Say yesso to espresso

Say yesso to espresso

I love a good caffè espresso. There are a number of excellent independent coffee shops in Kitchener and Waterloo Region, perhaps too many to list.

Here are a few:

But recently, I purchased a small stove-top espresso maker, a Vigano (pictured here) for home brewing at STOP Restaurant Supply in Kitchener. I am experimenting with getting the brew just the right strength.

Ethiopian restaurant’s deep, dark roast (Photo: WREats).

Espresso started to become popular in Italy as early as the late 1800s, and eventually, stand-up espresso bars popped up as part of the modernization and urbanization of downtown city centres. It has me wondering if it might be possible to gauge a city’s food and beverage sophistication by the espresso it serves? (Espresso-based drinks like cappuccino and macchiato, made with milk, came about much later in the United States. They are good, but not as good as a straight-up doppio espresso.)

As a very finely ground, strong-roast coffee, espresso relies on steam for its preparation. The water sits in the bottom of the Vigano vessel (and other devices such as the Moka macchinetta) beneath a small basket of lightly packed coffee.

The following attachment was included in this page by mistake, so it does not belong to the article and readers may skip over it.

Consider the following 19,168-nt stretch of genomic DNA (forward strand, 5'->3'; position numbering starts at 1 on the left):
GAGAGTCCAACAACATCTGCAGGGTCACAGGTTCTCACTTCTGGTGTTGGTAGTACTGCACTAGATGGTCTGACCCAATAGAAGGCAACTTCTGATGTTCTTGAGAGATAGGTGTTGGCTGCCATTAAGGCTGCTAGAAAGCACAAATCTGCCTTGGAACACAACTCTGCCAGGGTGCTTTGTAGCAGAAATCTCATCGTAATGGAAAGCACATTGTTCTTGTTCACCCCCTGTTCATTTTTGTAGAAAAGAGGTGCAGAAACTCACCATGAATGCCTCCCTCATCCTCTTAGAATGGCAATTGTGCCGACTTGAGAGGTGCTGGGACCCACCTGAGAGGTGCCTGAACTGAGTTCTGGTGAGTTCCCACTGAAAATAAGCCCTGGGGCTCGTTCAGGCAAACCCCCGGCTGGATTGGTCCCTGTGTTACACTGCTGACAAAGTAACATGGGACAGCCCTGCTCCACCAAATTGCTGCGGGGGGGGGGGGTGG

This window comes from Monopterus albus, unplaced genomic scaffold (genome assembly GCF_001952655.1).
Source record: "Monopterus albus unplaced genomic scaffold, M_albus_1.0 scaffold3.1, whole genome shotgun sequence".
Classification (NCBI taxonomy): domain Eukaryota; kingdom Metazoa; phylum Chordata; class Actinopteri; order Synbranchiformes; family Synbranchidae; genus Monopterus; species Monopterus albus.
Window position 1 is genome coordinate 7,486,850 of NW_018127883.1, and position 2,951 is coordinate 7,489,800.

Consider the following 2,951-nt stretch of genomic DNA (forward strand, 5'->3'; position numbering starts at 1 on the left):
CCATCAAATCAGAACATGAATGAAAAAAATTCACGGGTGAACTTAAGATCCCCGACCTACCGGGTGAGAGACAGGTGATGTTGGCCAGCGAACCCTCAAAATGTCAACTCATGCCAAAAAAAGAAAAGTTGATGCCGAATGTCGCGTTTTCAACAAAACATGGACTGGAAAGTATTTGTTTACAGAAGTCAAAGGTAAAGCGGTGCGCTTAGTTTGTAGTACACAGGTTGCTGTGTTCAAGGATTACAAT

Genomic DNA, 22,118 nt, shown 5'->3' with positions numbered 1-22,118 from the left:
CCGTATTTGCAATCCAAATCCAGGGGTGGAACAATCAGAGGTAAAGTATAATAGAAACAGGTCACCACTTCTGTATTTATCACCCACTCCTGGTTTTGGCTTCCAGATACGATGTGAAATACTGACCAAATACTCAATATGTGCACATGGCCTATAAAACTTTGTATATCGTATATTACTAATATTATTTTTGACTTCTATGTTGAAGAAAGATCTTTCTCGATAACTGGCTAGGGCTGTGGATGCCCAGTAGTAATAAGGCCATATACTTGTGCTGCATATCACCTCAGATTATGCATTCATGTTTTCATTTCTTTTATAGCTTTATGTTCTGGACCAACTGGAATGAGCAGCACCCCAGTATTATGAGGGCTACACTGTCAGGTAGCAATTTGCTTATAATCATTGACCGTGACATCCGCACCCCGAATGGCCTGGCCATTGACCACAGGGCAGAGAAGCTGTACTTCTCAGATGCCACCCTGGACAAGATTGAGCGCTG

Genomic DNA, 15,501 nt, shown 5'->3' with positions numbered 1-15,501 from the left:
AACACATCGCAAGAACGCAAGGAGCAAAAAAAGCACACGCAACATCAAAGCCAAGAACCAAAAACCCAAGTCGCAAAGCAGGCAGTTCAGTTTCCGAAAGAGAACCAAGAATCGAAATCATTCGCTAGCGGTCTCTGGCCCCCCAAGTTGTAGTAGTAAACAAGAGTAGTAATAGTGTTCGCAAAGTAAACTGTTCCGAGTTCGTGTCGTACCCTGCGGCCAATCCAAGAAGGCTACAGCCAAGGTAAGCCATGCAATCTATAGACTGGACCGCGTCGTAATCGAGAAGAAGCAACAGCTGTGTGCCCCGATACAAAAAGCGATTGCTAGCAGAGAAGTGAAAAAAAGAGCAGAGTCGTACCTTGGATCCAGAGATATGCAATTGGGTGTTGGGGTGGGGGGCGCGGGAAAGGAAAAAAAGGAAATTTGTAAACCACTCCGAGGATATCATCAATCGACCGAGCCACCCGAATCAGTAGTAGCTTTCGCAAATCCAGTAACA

Vigano stainless steel (Espresso Planet).

As the water heats, the steam is forced upwards through the coffee, and it percolates into the upper chamber. What you pour out is a dark, thick, rich demitasse cup of delicious and satisfying espresso that has a rich aroma and concentrated flavours.

With the home brew, you don’t get the light foamy crema that is created with a coffee shop espresso, but you get some strong coffee taste. And, depending on the bean and the roast, espresso can have slightly less caffeine than regular brewed coffee.

For me, a sip of espresso and its preparation is creature comfort.

[Vigano image/Espresso Planet]
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